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Reasonable Suspicion Testing

Question: What are my rights if I am subject to reasonable suspicion drug and/or alcohol testing?

Answer: The FAA must provide you a written notice outlining the basis of the decision to conduct a reasonable suspicion test. The listing of what the notice contains is further detailed below.

The FAA may conduct reasonable suspicion testing when it suspects an employee is either using or impaired by drug or alcohol during work.

Reasonable suspicion testing is covered by Article 73, Section 14 (Substance Testing) of the air traffic controllers’ CBA. In that Article, Section 1 covers substance testing to be for both drug and alcohol testing conducted by the Agency in accordance DOT Order 3910.1D. This includes testing for either drug or alcohol under a reasonable suspicion test. All the CBAs for the various NATCA bargaining units also contain an identical contractual provision concerning Substance Testing as found in the controllers’ CBA.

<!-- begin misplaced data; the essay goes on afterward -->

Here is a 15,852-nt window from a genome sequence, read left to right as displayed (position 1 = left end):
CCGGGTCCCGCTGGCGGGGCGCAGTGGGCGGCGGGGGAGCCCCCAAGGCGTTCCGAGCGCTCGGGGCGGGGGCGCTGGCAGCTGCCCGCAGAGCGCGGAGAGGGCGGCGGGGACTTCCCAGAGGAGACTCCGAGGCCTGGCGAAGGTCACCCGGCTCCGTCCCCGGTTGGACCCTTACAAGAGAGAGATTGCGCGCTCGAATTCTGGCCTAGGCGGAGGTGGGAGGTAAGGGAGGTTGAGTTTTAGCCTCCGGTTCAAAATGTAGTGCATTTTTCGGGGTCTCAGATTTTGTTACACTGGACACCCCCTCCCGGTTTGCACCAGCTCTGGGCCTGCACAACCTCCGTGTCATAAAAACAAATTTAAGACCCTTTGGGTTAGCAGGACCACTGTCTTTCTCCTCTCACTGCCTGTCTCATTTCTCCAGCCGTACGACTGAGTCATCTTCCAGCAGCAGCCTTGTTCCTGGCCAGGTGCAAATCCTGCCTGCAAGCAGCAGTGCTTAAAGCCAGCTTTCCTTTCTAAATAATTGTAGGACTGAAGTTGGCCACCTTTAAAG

The testing procedures are governed by DOT Order 3910.1D and the parties’ collective bargaining agreements. Although the Order is mainly directed for employees who occupy a Testing Designated Position (“TDP”), for reasonable suspicion testing, employees in a non-TDP may be subject to drug testing if on-duty use or impairment is suspected by the Agency. NATCA represents both TDP and non-TDP bargaining unit employees. Most of the non-TDP BUEs are in the Region X group.

The following breaks down the type of reasonable suspicion testing (drug and/or alcohol) performed based upon the type of position occupied by the employee (TDP or non-TDP):

  • TDP Employees in a Safe-Sensitive Position: NATCA BUEs who fall into this category are air traffic controllers. TDPs in a safety-sensitive position are subject to both drug and alcohol reasonable suspicion testing. Suspected drug use can be for off-duty use.